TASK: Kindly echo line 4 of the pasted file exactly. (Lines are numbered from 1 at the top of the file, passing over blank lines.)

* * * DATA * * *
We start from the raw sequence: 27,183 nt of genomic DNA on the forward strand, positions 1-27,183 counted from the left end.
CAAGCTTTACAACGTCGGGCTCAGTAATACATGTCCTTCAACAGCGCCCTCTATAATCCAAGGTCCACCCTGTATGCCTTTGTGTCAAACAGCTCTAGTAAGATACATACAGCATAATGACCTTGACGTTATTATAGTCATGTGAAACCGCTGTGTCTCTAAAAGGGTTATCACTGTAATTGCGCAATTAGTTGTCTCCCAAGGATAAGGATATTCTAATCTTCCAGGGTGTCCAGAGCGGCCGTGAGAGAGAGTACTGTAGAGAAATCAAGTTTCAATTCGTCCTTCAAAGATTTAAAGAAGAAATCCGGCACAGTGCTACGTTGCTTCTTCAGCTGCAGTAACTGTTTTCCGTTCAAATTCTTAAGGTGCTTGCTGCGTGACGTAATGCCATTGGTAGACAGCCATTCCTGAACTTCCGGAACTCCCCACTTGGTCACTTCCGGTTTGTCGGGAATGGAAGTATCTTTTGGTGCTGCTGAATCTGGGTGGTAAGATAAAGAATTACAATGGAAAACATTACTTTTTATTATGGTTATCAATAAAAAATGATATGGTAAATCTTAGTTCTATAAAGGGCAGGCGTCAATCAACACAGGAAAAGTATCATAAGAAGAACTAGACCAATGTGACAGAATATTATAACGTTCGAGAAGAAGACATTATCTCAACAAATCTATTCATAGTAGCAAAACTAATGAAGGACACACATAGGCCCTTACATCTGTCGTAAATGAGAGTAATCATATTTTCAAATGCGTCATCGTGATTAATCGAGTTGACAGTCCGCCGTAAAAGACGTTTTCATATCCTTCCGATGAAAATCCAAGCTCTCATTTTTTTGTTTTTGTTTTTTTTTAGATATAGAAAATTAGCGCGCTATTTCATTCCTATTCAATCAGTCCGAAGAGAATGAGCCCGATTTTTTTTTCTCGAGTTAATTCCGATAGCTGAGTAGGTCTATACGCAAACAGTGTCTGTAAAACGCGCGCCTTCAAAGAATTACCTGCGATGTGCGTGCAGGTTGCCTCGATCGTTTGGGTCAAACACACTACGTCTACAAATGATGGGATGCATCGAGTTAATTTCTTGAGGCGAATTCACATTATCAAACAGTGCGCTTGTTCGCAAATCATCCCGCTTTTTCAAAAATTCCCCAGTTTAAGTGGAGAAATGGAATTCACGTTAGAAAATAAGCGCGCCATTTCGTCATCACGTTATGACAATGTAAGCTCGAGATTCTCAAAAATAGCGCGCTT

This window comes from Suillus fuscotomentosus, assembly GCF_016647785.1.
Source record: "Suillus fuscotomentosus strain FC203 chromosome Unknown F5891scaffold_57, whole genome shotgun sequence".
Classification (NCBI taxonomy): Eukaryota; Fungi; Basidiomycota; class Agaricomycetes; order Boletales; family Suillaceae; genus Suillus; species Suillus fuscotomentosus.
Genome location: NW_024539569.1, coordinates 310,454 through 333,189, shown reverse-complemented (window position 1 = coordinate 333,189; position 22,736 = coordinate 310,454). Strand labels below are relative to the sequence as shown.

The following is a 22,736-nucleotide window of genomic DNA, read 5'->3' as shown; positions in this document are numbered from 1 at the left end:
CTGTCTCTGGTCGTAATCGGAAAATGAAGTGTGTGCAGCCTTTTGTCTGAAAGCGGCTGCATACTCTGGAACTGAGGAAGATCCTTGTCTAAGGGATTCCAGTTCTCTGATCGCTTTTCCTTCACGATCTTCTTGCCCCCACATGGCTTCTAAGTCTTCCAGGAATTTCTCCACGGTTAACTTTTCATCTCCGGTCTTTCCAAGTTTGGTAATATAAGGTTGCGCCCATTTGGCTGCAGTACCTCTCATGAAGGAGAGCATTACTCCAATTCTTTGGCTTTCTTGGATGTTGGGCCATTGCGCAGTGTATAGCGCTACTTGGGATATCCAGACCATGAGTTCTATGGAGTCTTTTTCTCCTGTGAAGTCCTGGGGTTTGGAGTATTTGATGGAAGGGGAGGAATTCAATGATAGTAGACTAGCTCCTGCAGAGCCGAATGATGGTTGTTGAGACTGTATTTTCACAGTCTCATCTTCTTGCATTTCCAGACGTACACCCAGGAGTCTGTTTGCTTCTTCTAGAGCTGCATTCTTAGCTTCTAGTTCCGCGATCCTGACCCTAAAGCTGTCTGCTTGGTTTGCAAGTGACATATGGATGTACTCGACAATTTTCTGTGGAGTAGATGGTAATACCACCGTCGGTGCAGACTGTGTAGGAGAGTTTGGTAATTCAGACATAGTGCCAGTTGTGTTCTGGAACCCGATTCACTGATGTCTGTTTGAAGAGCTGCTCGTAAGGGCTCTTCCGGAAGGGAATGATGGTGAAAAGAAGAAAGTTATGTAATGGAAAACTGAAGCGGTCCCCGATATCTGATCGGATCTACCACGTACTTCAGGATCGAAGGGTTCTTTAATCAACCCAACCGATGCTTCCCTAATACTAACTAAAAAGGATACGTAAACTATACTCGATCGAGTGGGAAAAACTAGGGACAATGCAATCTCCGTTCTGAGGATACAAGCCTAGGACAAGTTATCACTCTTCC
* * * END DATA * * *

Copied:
Source record: "Suillus fuscotomentosus strain FC203 chromosome Unknown F5891scaffold_57, whole genome shotgun sequence".